Afrikaaners town Kleinfontein has sparked a national debate on issues of racial segregation and cultural preservation.
Residents of the rainbow nation have discovered a more monochromatic community among them.
The private Afrikaaner settlement of Kleinfontein does not address race in its manifesto, yet some South Africans are accusing the rural enclave of adhering to apartheid through racial segregation.
"Kleinfontein is a cultural community," Kleinfontein’s spokeswoman Marisa Haasbroek told CNN, "If you are not an Afrikaaner you cannot live here."
As required, each of the town’s 1,000 inhabitants is of Afrikaans descent, their ancestors European colonizers who arrived in South Africa in the 1600s. Each inhabitant speaks Afrikaans, the Dutch-based language of those same ancestors. And each inhabitant of Kleinfontein is white.
A recent newspaper report uncovered the selective community, sparking questions as to whether Kleinfontein should even be permitted to exist. Young members of the political party Democratic Alliance held a demonstration in the town last week to protest the unspoken racial exclusivity.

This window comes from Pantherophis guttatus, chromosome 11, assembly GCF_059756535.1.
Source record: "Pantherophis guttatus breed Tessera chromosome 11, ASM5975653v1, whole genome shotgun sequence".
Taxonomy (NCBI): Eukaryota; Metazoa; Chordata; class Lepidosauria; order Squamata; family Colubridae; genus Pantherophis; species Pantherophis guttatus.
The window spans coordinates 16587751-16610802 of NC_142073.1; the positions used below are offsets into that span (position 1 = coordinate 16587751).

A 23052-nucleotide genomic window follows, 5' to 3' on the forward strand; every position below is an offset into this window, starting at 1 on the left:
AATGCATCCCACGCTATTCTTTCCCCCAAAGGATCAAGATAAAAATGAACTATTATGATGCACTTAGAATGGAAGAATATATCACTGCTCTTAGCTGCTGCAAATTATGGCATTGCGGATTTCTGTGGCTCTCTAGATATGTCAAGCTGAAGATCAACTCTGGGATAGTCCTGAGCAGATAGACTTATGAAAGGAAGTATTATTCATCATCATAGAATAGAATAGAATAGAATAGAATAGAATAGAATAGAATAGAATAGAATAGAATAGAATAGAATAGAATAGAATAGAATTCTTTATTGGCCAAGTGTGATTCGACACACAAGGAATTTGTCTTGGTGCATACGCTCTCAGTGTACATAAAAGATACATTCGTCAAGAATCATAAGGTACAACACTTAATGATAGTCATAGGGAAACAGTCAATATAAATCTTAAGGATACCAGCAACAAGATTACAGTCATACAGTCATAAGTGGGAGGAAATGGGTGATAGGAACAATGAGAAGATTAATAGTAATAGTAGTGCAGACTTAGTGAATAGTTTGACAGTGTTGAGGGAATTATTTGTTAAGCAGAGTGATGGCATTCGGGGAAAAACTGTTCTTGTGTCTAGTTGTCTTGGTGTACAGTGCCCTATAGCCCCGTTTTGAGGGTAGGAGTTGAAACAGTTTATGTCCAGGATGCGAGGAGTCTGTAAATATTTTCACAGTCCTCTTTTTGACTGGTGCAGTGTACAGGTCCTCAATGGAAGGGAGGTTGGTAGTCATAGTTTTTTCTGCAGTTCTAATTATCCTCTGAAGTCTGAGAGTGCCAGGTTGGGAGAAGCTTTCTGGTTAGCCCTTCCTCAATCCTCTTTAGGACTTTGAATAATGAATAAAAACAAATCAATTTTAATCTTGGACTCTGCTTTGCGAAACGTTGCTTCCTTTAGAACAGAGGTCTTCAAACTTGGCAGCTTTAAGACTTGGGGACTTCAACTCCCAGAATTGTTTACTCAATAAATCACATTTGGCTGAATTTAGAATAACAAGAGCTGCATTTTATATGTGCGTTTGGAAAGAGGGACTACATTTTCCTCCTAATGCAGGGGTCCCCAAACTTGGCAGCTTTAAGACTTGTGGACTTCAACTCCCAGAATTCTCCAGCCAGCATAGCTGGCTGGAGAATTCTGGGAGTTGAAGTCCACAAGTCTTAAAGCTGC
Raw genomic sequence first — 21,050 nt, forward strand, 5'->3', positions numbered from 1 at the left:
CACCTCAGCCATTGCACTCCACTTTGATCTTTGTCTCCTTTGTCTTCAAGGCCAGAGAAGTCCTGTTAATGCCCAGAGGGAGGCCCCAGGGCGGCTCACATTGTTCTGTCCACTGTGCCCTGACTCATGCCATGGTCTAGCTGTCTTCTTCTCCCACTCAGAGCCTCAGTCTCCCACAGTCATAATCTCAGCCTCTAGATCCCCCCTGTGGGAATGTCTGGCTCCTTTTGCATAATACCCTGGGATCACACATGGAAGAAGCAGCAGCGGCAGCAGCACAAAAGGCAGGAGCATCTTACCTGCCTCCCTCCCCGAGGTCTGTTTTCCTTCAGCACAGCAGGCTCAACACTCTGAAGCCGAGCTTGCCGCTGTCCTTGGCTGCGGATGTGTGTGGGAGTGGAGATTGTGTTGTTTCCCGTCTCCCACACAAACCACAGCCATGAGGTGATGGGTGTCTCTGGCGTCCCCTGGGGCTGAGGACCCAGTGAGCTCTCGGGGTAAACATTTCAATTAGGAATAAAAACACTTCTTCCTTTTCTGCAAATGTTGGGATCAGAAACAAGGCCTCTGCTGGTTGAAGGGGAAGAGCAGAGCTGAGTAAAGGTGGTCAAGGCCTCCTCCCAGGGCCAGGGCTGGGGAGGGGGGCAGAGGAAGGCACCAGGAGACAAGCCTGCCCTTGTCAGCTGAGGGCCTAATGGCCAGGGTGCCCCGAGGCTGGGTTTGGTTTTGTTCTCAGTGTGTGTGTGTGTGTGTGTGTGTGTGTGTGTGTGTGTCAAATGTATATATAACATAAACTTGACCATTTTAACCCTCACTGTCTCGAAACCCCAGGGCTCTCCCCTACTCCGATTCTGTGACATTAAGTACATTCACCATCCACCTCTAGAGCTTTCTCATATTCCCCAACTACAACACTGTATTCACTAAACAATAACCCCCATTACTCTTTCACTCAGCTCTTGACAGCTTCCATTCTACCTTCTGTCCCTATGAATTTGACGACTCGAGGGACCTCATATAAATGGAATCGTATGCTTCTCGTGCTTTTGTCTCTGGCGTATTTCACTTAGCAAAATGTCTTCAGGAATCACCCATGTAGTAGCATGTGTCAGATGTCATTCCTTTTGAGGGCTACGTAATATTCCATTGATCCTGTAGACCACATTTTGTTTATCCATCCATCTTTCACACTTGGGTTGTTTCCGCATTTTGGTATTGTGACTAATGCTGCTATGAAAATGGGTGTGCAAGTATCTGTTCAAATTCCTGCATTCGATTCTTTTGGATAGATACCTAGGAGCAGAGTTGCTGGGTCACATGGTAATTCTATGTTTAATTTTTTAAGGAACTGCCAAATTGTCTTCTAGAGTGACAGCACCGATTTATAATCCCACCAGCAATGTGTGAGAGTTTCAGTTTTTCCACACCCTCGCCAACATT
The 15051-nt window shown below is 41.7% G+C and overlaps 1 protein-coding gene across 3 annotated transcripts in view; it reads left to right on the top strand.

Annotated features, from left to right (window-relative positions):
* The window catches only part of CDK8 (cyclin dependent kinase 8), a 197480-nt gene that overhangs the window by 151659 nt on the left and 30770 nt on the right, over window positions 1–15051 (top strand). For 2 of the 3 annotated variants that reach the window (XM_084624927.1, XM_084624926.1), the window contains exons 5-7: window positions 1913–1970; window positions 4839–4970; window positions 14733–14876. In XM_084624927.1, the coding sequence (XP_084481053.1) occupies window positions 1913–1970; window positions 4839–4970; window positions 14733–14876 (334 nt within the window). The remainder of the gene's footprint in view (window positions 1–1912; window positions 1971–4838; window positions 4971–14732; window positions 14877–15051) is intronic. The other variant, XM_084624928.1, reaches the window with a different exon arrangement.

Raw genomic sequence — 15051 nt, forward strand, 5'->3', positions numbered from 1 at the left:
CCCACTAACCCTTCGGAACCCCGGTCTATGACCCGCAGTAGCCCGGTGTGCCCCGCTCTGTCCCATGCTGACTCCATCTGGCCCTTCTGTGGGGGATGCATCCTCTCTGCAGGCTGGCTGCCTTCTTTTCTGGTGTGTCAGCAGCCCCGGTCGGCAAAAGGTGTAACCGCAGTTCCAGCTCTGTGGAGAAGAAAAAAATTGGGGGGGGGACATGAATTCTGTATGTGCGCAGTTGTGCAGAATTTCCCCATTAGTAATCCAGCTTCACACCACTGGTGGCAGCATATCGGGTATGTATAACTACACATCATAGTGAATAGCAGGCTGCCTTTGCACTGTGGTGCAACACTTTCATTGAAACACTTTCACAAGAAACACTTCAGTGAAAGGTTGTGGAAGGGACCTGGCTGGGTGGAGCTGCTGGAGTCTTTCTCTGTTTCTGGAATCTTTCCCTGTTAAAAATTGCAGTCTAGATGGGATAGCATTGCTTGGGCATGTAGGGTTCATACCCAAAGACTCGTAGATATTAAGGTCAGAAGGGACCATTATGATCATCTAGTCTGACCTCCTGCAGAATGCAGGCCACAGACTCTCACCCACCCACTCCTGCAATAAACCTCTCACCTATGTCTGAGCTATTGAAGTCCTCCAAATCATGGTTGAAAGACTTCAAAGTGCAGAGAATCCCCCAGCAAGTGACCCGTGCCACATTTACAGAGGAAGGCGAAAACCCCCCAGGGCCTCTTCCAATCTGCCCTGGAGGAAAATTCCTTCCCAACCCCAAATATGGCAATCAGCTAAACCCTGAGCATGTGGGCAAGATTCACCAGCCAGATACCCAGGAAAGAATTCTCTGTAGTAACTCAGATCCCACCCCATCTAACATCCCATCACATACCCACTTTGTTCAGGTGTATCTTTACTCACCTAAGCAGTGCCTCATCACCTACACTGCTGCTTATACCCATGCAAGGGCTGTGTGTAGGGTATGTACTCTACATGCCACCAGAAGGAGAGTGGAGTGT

"By creating a 'whites-only' area, this community is saying that it has no respect for people who are different from them. It is saying that it fears people who are different," Mbali Ntuli, the party's youth leader, reportedly said.
"That's simply not true," Haasbroek told reporters. "We do not discriminate, we differentiate."
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